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My first wall (pics)

Discussion in 'Landscape Architecture and Design' started by grassyfras, Jun 30, 2003.

  1. grassyfras

    grassyfras LawnSite Bronze Member
    Messages: 1,475

    This is my first wall. It's not great but I thought it came out ok.

    pics of stuff 027.jpg
  2. grassyfras

    grassyfras LawnSite Bronze Member
    Messages: 1,475

  3. grassyfras

    grassyfras LawnSite Bronze Member
    Messages: 1,475

  4. WildSide

    WildSide LawnSite Member
    Messages: 26

    Did you use any base for that? Looks like just the soil would be a fine base because it is only two layers. Just wonderin'.
  5. grassyfras

    grassyfras LawnSite Bronze Member
    Messages: 1,475

    I did use a few inches of base. I think I had 3/4 clean or crushed or something like that. I also compacted it as best I could. This is more of a demo wall to just see the difficulty of them.
  6. John Gamba

    John Gamba LawnSite Fanatic
    from ct
    Messages: 10,812

    That look's Great!!!
  7. Green in Idaho

    Green in Idaho LawnSite Senior Member
    from Idaho
    Messages: 833

    Better description would be raised bed.

    Don't judge the difficulty of setting two layers and apply it to the expected difficulting of doing a full retaining wall. Two different critters...
  8. grassyfras

    grassyfras LawnSite Bronze Member
    Messages: 1,475

    I think the tallest wall i would build would be 3 or 4 blocks high. I just wanted to get a feel of how to do them and thought it might help me decided what I want to do with my life.
  9. JimLewis

    JimLewis LawnSite Fanatic
    Messages: 6,872

    Agree with Idaho.

    The wall that you've done there is fine for that purpose. But it's nothing like what you'd need for a full-scale wall that would actually be retaining a hillside. For that kind of wall you'd definitely want to make sure that you had a solid footing of 6-12" that was compacted and tamped down and you'd want at least 1/2 to 1 full block underground. Then, you'll want to make sure each and every block on the first layer is completely level in all directions (left-right and front-back) as well as the wall being level overall (e.g. placing a long level on several blocks at one time.)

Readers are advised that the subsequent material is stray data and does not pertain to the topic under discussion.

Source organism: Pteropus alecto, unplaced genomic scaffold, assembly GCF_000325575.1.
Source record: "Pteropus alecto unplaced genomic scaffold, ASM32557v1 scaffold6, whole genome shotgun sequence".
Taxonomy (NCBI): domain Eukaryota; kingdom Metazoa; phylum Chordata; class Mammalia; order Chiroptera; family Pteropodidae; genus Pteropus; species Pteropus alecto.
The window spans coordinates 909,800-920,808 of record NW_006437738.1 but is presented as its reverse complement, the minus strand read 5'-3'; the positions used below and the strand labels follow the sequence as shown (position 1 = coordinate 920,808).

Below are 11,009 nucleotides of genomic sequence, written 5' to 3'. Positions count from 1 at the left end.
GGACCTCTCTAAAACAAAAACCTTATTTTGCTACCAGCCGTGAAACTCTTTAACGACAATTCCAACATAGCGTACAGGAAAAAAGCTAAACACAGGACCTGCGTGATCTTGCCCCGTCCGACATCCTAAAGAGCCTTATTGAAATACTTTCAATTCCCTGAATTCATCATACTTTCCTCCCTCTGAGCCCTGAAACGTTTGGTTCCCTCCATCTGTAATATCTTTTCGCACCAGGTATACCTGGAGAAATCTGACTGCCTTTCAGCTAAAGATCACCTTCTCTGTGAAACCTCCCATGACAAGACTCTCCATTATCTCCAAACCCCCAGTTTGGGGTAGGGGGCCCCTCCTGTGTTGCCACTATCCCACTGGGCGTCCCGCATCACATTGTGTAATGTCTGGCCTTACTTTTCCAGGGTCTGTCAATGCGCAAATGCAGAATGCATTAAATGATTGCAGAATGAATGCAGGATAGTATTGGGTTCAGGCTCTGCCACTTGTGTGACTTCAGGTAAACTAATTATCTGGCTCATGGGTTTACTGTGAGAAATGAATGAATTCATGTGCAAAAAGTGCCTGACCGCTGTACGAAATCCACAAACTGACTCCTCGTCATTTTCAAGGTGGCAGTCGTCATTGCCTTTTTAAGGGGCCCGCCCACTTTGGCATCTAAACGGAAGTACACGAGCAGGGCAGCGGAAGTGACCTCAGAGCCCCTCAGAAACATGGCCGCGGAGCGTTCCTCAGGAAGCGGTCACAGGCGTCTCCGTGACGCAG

This is all a very long process. When we construct walls such as this, we spend more time constructing the footing and first layer than stacking the blocks on the wall.

    For an 80' wall, we might spend 2 full days with a 3 man crew just getting that footing and first layer in. Then the 3rd day would be stacking and backfilling.

    OH! And don't forget about drainage! On a bigger wall, you'll want 4-6" of crushed rock behind the wall and then some landscape fabric in between the crushed rock and the dirt. Then at the bottom, a perforated pipe with a sock around it.

    I don't mean to criticize the wall you've done. Looks great! But like Idaho said, the wall you did and a real wall are two different critters alltogether. I just don't want you out there building bigger walls the wrong way, because I see way too many people doing that already. If you ever do get into doing bigger walls, do it correctly, as I've outlined above. You won't be the cheapest bid the client gets - but you'll definitely be building the best wall for them. Sell your quality not price. Educate the customer on why your wall will be better.
  10. h-man

    h-man LawnSite Member
    Messages: 14

    Just a question for those of you who build these walls day in and day out. Shoud the front be level with the back ends of the wall? Please see the picture should another level of blocks be used to raise the front to meet the height of the back? #1 level with number #2? The wall looks good to me but, I have seen it done the way I am asking? Keep up the great work.


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